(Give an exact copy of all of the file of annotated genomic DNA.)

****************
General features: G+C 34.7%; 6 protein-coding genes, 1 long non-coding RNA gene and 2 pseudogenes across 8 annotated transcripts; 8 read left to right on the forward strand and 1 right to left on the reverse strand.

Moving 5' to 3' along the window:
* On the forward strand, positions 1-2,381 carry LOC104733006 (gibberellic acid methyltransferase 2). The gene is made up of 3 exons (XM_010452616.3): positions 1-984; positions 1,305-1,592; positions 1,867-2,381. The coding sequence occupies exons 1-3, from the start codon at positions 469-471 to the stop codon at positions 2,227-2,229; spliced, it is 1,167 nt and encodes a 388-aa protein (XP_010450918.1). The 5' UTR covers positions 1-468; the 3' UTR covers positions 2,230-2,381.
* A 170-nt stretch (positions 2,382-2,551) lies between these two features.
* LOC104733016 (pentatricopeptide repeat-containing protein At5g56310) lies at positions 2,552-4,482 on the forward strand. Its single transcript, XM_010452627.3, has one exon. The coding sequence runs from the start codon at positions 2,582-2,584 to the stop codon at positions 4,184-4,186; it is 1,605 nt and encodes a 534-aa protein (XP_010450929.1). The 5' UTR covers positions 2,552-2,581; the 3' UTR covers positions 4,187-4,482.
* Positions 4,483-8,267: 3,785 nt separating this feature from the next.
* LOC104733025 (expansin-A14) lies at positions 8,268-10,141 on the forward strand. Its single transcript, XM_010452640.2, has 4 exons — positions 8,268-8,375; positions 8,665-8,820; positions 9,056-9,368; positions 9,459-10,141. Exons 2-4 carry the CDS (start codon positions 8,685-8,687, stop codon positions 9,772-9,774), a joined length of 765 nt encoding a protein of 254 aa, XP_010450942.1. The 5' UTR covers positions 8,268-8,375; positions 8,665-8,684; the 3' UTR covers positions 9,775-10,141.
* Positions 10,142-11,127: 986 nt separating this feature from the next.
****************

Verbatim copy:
General features: G+C 34.7%; 6 protein-coding genes, 1 long non-coding RNA gene and 2 pseudogenes across 8 annotated transcripts; 8 read left to right on the forward strand and 1 right to left on the reverse strand.

Moving 5' to 3' along the window:
* On the forward strand, positions 1-2,381 carry LOC104733006 (gibberellic acid methyltransferase 2). The gene is made up of 3 exons (XM_010452616.3): positions 1-984; positions 1,305-1,592; positions 1,867-2,381. The coding sequence occupies exons 1-3, from the start codon at positions 469-471 to the stop codon at positions 2,227-2,229; spliced, it is 1,167 nt and encodes a 388-aa protein (XP_010450918.1). The 5' UTR covers positions 1-468; the 3' UTR covers positions 2,230-2,381.
* A 170-nt stretch (positions 2,382-2,551) lies between these two features.
* LOC104733016 (pentatricopeptide repeat-containing protein At5g56310) lies at positions 2,552-4,482 on the forward strand. Its single transcript, XM_010452627.3, has one exon. The coding sequence runs from the start codon at positions 2,582-2,584 to the stop codon at positions 4,184-4,186; it is 1,605 nt and encodes a 534-aa protein (XP_010450929.1). The 5' UTR covers positions 2,552-2,581; the 3' UTR covers positions 4,187-4,482.
* Positions 4,483-8,267: 3,785 nt separating this feature from the next.
* LOC104733025 (expansin-A14) lies at positions 8,268-10,141 on the forward strand. Its single transcript, XM_010452640.2, has 4 exons — positions 8,268-8,375; positions 8,665-8,820; positions 9,056-9,368; positions 9,459-10,141. Exons 2-4 carry the CDS (start codon positions 8,685-8,687, stop codon positions 9,772-9,774), a joined length of 765 nt encoding a protein of 254 aa, XP_010450942.1. The 5' UTR covers positions 8,268-8,375; positions 8,665-8,684; the 3' UTR covers positions 9,775-10,141.
* Positions 10,142-11,127: 986 nt separating this feature from the next.